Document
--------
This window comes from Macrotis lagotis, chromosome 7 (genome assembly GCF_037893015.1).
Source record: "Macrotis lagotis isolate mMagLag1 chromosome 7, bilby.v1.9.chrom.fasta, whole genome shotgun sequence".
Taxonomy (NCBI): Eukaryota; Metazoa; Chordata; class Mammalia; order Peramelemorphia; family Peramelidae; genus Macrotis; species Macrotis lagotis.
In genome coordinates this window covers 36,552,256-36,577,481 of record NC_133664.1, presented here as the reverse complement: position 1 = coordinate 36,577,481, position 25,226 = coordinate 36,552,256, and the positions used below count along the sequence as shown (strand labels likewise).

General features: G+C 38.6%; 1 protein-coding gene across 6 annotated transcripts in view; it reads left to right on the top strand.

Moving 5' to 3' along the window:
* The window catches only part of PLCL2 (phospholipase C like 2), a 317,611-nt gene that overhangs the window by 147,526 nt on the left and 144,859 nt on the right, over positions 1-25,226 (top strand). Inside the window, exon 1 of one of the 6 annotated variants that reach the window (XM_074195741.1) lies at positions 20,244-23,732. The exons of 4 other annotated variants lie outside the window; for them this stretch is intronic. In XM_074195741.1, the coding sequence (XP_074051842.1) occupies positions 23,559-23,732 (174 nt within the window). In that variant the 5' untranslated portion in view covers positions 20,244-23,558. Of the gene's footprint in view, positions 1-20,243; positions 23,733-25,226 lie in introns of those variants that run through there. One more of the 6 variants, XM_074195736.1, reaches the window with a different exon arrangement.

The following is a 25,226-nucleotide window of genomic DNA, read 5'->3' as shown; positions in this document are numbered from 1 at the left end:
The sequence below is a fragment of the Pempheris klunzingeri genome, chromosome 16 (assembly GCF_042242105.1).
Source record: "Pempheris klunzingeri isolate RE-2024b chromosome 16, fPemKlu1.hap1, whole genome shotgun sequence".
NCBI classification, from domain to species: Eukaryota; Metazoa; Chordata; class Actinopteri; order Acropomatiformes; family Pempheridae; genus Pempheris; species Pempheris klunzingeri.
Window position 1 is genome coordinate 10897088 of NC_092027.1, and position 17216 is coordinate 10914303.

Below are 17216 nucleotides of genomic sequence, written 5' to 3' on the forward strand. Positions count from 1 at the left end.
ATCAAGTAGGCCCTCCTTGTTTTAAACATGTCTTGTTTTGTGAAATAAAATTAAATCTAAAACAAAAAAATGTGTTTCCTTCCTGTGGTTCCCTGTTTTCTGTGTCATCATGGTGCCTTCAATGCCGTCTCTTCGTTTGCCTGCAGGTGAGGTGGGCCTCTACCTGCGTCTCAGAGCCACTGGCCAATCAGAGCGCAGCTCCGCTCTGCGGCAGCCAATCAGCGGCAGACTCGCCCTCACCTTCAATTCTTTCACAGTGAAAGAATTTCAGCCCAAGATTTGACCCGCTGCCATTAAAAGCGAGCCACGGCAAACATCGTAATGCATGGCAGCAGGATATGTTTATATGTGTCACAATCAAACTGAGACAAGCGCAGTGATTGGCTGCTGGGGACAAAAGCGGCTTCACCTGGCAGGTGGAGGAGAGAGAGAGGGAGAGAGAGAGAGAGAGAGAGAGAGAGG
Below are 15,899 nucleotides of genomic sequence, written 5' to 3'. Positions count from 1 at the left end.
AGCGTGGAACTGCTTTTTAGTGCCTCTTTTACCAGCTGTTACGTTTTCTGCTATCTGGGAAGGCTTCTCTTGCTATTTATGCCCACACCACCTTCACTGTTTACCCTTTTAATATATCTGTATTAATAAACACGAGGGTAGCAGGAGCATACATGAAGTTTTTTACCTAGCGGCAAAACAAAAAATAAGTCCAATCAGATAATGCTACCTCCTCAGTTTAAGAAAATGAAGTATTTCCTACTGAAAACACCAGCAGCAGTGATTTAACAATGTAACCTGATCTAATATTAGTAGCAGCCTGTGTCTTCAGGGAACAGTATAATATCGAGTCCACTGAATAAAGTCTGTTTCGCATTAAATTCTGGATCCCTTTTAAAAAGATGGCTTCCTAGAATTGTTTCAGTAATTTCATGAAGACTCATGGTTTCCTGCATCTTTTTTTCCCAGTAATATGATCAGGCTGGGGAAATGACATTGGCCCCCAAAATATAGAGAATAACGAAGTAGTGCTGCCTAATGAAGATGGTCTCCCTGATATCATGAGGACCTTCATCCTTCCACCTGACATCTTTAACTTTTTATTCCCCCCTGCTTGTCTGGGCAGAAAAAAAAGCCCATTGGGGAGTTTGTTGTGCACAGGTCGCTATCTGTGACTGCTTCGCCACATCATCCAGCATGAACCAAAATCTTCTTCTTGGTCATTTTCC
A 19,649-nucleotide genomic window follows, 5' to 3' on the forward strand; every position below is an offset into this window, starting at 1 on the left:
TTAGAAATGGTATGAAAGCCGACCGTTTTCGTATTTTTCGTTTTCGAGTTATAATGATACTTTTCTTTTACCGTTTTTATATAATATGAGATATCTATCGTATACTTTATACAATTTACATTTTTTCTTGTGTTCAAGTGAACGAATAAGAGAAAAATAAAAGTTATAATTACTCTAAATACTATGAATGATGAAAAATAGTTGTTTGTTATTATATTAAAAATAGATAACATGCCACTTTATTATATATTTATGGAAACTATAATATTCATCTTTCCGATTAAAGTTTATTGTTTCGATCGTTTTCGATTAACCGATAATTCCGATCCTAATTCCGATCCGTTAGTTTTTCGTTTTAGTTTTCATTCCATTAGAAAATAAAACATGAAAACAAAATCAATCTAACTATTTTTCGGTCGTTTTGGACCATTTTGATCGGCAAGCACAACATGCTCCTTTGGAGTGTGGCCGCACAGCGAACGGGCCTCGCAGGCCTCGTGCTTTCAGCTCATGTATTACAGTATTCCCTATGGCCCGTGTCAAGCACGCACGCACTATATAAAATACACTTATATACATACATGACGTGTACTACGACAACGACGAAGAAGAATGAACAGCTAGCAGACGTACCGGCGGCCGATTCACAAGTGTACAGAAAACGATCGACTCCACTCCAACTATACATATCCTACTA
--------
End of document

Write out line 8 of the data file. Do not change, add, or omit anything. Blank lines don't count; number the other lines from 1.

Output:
The following is a 25,226-nucleotide window of genomic DNA, read 5'->3' as shown; positions in this document are numbered from 1 at the left end: